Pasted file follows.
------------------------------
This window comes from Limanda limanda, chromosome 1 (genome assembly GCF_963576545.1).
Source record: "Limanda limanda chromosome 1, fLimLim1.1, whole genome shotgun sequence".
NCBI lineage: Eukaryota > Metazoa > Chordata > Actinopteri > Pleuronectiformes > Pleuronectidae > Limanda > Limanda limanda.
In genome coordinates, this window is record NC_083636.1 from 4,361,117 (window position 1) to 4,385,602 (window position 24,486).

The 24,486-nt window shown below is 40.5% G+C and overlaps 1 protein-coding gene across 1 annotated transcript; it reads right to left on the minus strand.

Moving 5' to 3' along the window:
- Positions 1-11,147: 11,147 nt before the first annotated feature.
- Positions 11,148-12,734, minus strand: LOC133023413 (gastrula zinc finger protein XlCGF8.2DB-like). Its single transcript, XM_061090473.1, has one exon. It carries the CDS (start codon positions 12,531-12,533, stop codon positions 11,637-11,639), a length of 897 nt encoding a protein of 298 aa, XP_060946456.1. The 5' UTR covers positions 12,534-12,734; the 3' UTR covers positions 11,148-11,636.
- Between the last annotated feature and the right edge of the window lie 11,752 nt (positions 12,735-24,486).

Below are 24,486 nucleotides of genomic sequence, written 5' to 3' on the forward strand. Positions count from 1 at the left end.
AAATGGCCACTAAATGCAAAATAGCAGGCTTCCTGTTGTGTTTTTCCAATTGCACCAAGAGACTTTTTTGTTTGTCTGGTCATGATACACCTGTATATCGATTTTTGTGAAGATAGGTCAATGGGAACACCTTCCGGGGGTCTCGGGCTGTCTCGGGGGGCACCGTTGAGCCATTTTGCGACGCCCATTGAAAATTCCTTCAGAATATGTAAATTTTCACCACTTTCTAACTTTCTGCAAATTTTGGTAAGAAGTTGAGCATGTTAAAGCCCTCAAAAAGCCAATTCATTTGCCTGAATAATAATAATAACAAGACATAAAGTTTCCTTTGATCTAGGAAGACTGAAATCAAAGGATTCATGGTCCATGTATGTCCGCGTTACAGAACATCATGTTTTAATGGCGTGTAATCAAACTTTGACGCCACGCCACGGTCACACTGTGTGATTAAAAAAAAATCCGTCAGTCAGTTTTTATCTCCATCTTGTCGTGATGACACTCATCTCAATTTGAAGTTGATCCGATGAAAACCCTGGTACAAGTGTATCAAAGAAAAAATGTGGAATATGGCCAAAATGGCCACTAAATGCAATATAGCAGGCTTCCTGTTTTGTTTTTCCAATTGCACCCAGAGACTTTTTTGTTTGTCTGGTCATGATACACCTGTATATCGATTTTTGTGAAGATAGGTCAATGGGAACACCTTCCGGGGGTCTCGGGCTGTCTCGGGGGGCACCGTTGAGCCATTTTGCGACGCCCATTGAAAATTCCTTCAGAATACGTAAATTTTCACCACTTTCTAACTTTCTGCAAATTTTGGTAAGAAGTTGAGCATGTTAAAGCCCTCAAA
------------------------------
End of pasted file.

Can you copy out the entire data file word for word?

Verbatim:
This window comes from Limanda limanda, chromosome 1 (genome assembly GCF_963576545.1).
Source record: "Limanda limanda chromosome 1, fLimLim1.1, whole genome shotgun sequence".
NCBI lineage: Eukaryota > Metazoa > Chordata > Actinopteri > Pleuronectiformes > Pleuronectidae > Limanda > Limanda limanda.
In genome coordinates, this window is record NC_083636.1 from 4,361,117 (window position 1) to 4,385,602 (window position 24,486).

The 24,486-nt window shown below is 40.5% G+C and overlaps 1 protein-coding gene across 1 annotated transcript; it reads right to left on the minus strand.

Moving 5' to 3' along the window:
- Positions 1-11,147: 11,147 nt before the first annotated feature.
- Positions 11,148-12,734, minus strand: LOC133023413 (gastrula zinc finger protein XlCGF8.2DB-like). Its single transcript, XM_061090473.1, has one exon. It carries the CDS (start codon positions 12,531-12,533, stop codon positions 11,637-11,639), a length of 897 nt encoding a protein of 298 aa, XP_060946456.1. The 5' UTR covers positions 12,534-12,734; the 3' UTR covers positions 11,148-11,636.
- Between the last annotated feature and the right edge of the window lie 11,752 nt (positions 12,735-24,486).

Below are 24,486 nucleotides of genomic sequence, written 5' to 3' on the forward strand. Positions count from 1 at the left end.
AAATGGCCACTAAATGCAAAATAGCAGGCTTCCTGTTGTGTTTTTCCAATTGCACCAAGAGACTTTTTTGTTTGTCTGGTCATGATACACCTGTATATCGATTTTTGTGAAGATAGGTCAATGGGAACACCTTCCGGGGGTCTCGGGCTGTCTCGGGGGGCACCGTTGAGCCATTTTGCGACGCCCATTGAAAATTCCTTCAGAATATGTAAATTTTCACCACTTTCTAACTTTCTGCAAATTTTGGTAAGAAGTTGAGCATGTTAAAGCCCTCAAAAAGCCAATTCATTTGCCTGAATAATAATAATAACAAGACATAAAGTTTCCTTTGATCTAGGAAGACTGAAATCAAAGGATTCATGGTCCATGTATGTCCGCGTTACAGAACATCATGTTTTAATGGCGTGTAATCAAACTTTGACGCCACGCCACGGTCACACTGTGTGATTAAAAAAAAATCCGTCAGTCAGTTTTTATCTCCATCTTGTCGTGATGACACTCATCTCAATTTGAAGTTGATCCGATGAAAACCCTGGTACAAGTGTATCAAAGAAAAAATGTGGAATATGGCCAAAATGGCCACTAAATGCAATATAGCAGGCTTCCTGTTTTGTTTTTCCAATTGCACCCAGAGACTTTTTTGTTTGTCTGGTCATGATACACCTGTATATCGATTTTTGTGAAGATAGGTCAATGGGAACACCTTCCGGGGGTCTCGGGCTGTCTCGGGGGGCACCGTTGAGCCATTTTGCGACGCCCATTGAAAATTCCTTCAGAATACGTAAATTTTCACCACTTTCTAACTTTCTGCAAATTTTGGTAAGAAGTTGAGCATGTTAAAGCCCTCAAA